Every Opportunity Has Two Sides

 

Listening to a CBC radio interview one day recently I heard the following quote which struck me as speaking to the philosophy we promote at March of Dimes. Attributed to Winston Churchill, it was “With every opportunity there are difficulties, and with every difficulty, there are opportunities.” At March of Dimes Canada we have excelled at taking advantage of opportunities to do more for people with disabilities, even in challenging times and with limited resources or other difficulties, and with every change in the political landscape.

 

Colleagues are often amazed at the growth in operating budget and services that we provide. How when there have been recessions and economic downturns, government cutbacks, competition in fundraising and a shrinking donor base, has this agency grown? With the exception of two years in the last 30, and last year being one of them, we have exceeded all benchmark comparators. Since 1981, our 30th anniversary to 2011, our 60th year we have had 1950% growth.  Not accounting for inflation and a compounding effect, this is still extraordinary as over 1650 staff deliver services (we were 183 staff in 1981) to an ever increasing number of consumers with a growing range of programs.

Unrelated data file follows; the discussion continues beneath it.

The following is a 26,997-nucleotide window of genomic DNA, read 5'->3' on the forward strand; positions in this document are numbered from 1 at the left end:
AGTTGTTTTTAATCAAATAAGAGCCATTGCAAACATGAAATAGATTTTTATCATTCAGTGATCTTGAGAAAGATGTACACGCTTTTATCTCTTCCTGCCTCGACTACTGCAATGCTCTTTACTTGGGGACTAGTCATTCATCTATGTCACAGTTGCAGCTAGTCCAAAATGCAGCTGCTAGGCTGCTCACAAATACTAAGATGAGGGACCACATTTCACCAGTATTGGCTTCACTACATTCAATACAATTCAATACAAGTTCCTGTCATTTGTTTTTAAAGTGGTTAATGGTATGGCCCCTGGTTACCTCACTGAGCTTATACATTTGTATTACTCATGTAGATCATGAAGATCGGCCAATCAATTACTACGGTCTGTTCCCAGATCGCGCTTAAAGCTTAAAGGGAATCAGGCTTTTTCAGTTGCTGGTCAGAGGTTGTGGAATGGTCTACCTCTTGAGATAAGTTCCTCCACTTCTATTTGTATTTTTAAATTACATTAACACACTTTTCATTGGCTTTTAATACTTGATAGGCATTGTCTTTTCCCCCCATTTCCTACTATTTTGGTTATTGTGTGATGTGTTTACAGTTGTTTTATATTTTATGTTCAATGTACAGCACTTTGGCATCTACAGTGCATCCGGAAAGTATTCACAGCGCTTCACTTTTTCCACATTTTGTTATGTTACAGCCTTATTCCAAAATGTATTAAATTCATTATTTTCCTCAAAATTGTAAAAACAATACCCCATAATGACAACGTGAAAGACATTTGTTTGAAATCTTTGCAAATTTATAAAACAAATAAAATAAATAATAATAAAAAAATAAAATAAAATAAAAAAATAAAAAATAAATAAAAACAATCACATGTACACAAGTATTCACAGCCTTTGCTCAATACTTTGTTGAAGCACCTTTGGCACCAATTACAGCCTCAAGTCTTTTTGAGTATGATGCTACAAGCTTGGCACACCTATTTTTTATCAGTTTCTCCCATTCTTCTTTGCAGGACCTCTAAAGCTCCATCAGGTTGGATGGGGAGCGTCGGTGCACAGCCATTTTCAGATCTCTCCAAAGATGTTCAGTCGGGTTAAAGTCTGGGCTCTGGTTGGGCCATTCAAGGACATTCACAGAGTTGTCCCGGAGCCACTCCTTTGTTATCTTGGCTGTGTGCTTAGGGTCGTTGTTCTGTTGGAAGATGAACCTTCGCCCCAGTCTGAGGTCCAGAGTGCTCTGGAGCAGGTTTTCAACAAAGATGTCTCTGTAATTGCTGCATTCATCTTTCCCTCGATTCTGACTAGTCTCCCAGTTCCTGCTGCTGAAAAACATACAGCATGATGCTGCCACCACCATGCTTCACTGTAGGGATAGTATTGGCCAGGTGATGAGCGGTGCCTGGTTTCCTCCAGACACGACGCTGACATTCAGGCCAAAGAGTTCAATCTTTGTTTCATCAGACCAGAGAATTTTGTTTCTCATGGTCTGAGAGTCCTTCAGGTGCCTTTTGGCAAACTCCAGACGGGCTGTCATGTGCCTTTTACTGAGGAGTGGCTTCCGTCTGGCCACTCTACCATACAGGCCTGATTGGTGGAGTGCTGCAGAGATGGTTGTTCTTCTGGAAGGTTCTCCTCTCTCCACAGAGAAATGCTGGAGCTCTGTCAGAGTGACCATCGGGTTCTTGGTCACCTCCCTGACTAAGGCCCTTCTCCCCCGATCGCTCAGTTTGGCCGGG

The answer I believe is that we stay focused on our mission and vision and  practice “Planned Opportunism.” We are values based but not ideologically driven. We always work from both a 5 year Strategic Plan and an annual operating plan that aims to fulfill the 5 year plan. When other needs  or opportunities are presented, we incorporate them into the dynamic 5 year plan after careful consideration of their fit with our key goals and directions. We use every opportunity that is presented to fulfill the plan, such as partnerships, new funding  programs, volunteer initiatives, “adoption” of other programs, and a host of creative, innovative tactics. We do this because the needs of the constituents we serve, people with physical disabilities, are not static either. Demographics are changing and more people are surviving with severe disabilities. More people are living longer and acquiring disabilities at different stages of life. Chronic complex issues are arising. Those receiving our services often need increased service and need to access multiple services in the community. Thus, we are becoming increasingly, One Stop: Solutions forIndependence.

 

Research on quality of life factors generally support the notion of family and community being significant contributors to well being, not withstanding good medical care. We are here to develop family support, peer support, community supports and complement the other home and community supports available.

 

I am hoping to hear from  consumers and others who can tell me how they have benefitted from accessing services in the community from March of Dimes.

 

Best regards,

Andria